My dearest enemy: Donald Trump and Xi Jinping

The specter of a new Cold War between the US and China is lurking. 

US President Donald Trump and China’s President Xi Jinping
US President Donald Trump and China’s President Xi Jinping dpa

Trade wars are good and easy to win, US President Donald Trump boasted in one of his toxic tweets. He confirmed his message last month: “We will soon be winning big on Trade and everyone knows that, including China!”

Yet in reality, the grand deal with the People’s Republic, which has been Trump’s target for more than two years, has turned out to be ever-more elusive. The tariff dispute has tipped over into a full-blown trade war, a currency war and an incipient Cold War between the incumbent superpower United States and the rising superpower China.

Huge US trade deficit with China

Their rivalry may well dominate global geopolitics in the next three decades. In his first foreign policy speech, back in 2016, presidential candidate Trump bragged: “We have the leverage. We have the power over China, economic power, and people don’t understand it. And with that economic power we can rein [them]in and we can get them to do what they have to do.” Reducing the huge US trade deficit with China – which actually grew from $375 billion in 2017 to $440 billion in 2018 – was his main concern. To bring it down, he thought – vainly, as it turned out – imposing punitive tariffs was the most efficient lever.

More and more punitive tariffs for China

A barrage of tariff increases has become the hallmark of his administration. He started in January 2018 by raising levies on washing machines and solar panels. In March, he slapped 25 percent on steel and 10 percent on aluminum. In July, a 25-percent tariff was imposed on Chinese import goods worth $50 billion; in September, the US announced a 10-percent tariff on $200 billion worth of goods, increasing to 25 percent at the end of the year.

Trump tweeted: China is letting us down

This hike was postponed temporarily to give the negotiators a chance to reach agreement but put into effect in May 2019, with Washington claiming that China had reneged on deals already agreed upon. In July, Trump tweeted that “China is letting us down in that they have not been buying the agricultural products from our great Farmers that they said they would.” In August, he announced on Twitter that an additional 10-percent tariff would be levied on the “remaining $300 billion of goods.”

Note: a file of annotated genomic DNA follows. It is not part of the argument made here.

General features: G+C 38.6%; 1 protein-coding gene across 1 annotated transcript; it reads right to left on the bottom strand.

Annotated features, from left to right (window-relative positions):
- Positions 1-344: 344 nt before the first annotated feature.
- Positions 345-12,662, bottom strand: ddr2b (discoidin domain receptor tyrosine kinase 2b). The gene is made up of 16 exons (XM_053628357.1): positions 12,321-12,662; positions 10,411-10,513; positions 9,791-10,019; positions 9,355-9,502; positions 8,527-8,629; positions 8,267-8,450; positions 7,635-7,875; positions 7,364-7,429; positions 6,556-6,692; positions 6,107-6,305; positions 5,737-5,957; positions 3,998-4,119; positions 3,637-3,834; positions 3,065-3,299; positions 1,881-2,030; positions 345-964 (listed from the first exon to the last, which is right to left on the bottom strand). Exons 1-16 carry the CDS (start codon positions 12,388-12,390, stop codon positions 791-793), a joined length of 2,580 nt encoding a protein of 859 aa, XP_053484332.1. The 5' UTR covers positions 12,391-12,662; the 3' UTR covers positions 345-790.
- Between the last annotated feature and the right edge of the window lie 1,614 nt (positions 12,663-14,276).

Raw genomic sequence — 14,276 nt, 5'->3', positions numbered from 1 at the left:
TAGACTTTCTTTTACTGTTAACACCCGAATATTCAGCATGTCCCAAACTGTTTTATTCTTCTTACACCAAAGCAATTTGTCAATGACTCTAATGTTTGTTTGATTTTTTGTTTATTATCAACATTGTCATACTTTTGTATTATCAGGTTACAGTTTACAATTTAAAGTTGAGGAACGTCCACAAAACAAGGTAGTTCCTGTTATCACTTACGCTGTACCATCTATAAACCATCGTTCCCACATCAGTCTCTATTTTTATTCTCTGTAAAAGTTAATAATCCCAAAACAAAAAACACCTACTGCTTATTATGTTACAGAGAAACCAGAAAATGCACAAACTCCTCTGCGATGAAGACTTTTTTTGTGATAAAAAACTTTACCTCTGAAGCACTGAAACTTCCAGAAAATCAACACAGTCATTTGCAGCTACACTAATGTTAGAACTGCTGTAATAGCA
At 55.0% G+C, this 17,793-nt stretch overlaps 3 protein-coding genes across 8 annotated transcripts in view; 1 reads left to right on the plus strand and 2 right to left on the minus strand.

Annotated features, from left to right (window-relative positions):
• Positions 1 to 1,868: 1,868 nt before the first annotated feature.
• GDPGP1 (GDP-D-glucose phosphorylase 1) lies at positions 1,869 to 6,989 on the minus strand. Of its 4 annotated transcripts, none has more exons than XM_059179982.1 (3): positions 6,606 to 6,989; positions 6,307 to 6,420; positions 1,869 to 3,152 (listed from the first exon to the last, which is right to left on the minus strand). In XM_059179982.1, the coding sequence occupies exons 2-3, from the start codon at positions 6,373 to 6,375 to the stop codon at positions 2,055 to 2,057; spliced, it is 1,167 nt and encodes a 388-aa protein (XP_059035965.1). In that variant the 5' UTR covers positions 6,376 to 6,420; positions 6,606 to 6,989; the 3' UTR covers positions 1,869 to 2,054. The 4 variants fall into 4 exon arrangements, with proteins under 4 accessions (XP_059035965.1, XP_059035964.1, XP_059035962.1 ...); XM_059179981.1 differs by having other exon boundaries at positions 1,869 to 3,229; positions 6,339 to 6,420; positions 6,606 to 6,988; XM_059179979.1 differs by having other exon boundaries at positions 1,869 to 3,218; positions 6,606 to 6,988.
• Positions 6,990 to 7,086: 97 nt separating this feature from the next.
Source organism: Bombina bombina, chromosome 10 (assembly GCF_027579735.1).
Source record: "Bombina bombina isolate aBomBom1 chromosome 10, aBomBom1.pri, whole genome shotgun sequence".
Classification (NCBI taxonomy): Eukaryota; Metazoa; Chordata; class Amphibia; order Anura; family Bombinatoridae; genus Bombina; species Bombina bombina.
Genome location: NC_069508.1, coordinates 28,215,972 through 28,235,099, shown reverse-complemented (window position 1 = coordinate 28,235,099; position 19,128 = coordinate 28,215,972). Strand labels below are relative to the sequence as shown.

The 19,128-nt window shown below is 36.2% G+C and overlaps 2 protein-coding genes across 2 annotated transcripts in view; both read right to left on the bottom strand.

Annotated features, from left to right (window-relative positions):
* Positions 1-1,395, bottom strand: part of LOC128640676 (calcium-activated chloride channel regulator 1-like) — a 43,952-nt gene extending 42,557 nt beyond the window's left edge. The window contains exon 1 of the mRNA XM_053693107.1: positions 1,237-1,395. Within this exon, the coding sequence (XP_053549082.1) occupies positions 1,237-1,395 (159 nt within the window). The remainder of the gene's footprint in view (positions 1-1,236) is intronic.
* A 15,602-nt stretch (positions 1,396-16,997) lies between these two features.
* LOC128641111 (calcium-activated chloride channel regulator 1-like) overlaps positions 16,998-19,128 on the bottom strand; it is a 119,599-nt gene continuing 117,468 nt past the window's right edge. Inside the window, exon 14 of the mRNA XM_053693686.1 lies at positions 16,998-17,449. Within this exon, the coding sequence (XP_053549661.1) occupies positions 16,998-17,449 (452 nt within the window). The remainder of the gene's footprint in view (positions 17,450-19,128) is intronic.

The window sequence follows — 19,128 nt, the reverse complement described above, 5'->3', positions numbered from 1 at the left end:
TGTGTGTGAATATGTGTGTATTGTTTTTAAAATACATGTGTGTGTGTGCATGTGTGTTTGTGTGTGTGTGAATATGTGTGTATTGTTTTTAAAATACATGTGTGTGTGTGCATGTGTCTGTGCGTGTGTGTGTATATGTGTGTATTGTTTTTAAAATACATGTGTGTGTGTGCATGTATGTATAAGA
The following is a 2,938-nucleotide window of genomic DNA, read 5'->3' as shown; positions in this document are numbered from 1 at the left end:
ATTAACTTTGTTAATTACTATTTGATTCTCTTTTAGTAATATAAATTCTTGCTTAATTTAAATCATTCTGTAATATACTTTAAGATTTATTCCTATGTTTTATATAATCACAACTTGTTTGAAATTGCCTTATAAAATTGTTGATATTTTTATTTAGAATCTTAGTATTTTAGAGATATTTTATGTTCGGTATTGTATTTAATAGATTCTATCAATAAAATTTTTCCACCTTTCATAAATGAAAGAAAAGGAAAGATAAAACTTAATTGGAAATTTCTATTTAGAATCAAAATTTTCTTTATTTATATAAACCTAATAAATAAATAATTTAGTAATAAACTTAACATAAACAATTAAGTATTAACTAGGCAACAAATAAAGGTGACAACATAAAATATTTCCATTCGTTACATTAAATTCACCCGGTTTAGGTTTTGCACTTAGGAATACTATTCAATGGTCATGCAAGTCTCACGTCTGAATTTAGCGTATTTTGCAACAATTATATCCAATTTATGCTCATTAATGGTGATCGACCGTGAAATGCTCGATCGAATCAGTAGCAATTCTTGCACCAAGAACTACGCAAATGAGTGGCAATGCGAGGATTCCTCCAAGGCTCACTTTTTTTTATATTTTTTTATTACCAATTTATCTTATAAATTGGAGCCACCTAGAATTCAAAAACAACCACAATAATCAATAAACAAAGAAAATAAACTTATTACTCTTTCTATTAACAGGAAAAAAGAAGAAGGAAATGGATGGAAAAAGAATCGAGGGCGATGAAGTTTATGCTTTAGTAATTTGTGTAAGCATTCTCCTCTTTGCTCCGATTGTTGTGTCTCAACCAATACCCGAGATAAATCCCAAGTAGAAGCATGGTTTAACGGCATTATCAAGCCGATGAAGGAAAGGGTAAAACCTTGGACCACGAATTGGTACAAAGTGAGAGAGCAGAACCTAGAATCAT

Retaliatory tariffs on US imports

Some of them were postponed in order to avoid harming American Christmas shoppers, but about half were imposed on Sept. 1. Beginning on Oct. 15, tariffs on $250 billion worth of Chinese goods will be ratcheted up from 25 to 30 percent, and from 10 percent to 15 percent on the remaining $300 billion by Dec. 1. As Beijing has imposed retaliatory tariffs on US imports each time and 12 rounds of negotiations have not brought a solution any closer, China and the US are now embroiled in a full-fledged trade war. Neither Trump nor Xi Jinping is showing signs of backing down.

Trump called Xi Jinping an “enemy”

Trump is still tilting more toward escalation than accommodation. Last month he had China designated a “currency manipulator.” One Friday in August, he called Xi Jinping an “enemy,” and the following Monday praised him again as a “great leader” and a “tough guy.” He regretted that he had not raised tariffs even higher. (“Our country has been losing HUNDREDS OF BILLIONS OF DOLLARS a year to China, with no end in sight.”) Defiantly, Trump told reporters: “If they don’t want to trade with us anymore that would be fine with me.”

Ban on Huawei products

He is confident of winning the trade hostilities. And not only did he order Amazon, FedEx, UPS and the US Postal Service to “search for and refuse” deliveries of fentanyl, a murderous opioid pain killer that caused the death of 30,000 Americans last year, his administration also banned the import of Huawei products (worth $11 billion in 2018). The ban will enter into force after a few months.

The Chinese economy is less than feared

But China’s strongman Xi Jinping is not buckling. The damage done so far to the Chinese economy is less than feared; the country’s exports are up and the weakened yuan is cushioning the effect of the tariff increase. Beijing’s line remains unchanged: US tariff hikes will be answered by Chinese retaliatory raises. Quoting President Xi, the People’s Daily underscored: “China’s will to defend the core interest of the country and the fundamental interest of the people is indestructible.” It will “fight to the end.”

Punitive tarrifs will hit Trump farming voters hard

Obviously, the regime expects Trump, who is gearing up for next year’s presidential election, to run increasingly into domestic resistance once the heightened tariffs kick in and China’s refusal to buy US corn, pork, beef and soybeans will hit his farming voters in the Midwest particularly hard. If push comes to shove, a ban on the export of rare earths to the US or an accelerated drawing down of China’s $1.1 trillion US treasury holdings could dramatically boost the impact of China’s reprisals.

Reason for enmity not only the trade

Just a few weeks before the 70th anniversary of the PRC’s founding on Oct. 1 and only two years before the Chinese Communist Party celebrates its 100th birthday, Xi Jinping cannot show any sign of weakness. The nationalism he has fueled will stiffen his resolve not to bend to Trump’s quixotic policy. Negotiations are scheduled to resume in October. But even if a mini-deal could be achieved, with China pledging to buy more American farm products and the US lifting its ban on Huawei, the fundamental confrontation between the antagonists would persist for the simple reason that the trade hostilities are not only about trade.

Read the whole text on The German Times website

Theo Sommer is the executive editor of The German Times.

© The German Times